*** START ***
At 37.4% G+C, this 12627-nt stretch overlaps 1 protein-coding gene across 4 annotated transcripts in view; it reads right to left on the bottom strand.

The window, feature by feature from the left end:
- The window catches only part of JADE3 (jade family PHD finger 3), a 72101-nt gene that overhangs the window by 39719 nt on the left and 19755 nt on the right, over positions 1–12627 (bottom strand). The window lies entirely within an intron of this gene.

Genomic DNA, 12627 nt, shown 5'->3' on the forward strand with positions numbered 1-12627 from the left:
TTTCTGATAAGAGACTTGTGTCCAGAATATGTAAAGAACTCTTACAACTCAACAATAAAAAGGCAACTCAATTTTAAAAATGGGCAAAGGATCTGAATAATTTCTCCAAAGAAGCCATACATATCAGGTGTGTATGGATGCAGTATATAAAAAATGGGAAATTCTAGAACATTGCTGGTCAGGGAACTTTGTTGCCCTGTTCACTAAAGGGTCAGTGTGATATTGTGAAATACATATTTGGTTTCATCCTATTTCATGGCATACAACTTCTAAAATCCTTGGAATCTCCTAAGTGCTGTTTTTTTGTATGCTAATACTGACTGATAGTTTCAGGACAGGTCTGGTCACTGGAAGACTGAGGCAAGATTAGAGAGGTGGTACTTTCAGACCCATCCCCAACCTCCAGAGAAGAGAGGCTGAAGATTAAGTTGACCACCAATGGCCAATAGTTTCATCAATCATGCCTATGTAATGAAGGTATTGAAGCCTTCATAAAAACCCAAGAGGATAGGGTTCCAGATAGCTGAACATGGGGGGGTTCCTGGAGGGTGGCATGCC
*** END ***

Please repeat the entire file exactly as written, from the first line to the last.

At 37.4% G+C, this 12627-nt stretch overlaps 1 protein-coding gene across 4 annotated transcripts in view; it reads right to left on the bottom strand.

The window, feature by feature from the left end:
- The window catches only part of JADE3 (jade family PHD finger 3), a 72101-nt gene that overhangs the window by 39719 nt on the left and 19755 nt on the right, over positions 1–12627 (bottom strand). The window lies entirely within an intron of this gene.

Genomic DNA, 12627 nt, shown 5'->3' on the forward strand with positions numbered 1-12627 from the left:
TTTCTGATAAGAGACTTGTGTCCAGAATATGTAAAGAACTCTTACAACTCAACAATAAAAAGGCAACTCAATTTTAAAAATGGGCAAAGGATCTGAATAATTTCTCCAAAGAAGCCATACATATCAGGTGTGTATGGATGCAGTATATAAAAAATGGGAAATTCTAGAACATTGCTGGTCAGGGAACTTTGTTGCCCTGTTCACTAAAGGGTCAGTGTGATATTGTGAAATACATATTTGGTTTCATCCTATTTCATGGCATACAACTTCTAAAATCCTTGGAATCTCCTAAGTGCTGTTTTTTTGTATGCTAATACTGACTGATAGTTTCAGGACAGGTCTGGTCACTGGAAGACTGAGGCAAGATTAGAGAGGTGGTACTTTCAGACCCATCCCCAACCTCCAGAGAAGAGAGGCTGAAGATTAAGTTGACCACCAATGGCCAATAGTTTCATCAATCATGCCTATGTAATGAAGGTATTGAAGCCTTCATAAAAACCCAAGAGGATAGGGTTCCAGATAGCTGAACATGGGGGGGTTCCTGGAGGGTGGCATGCC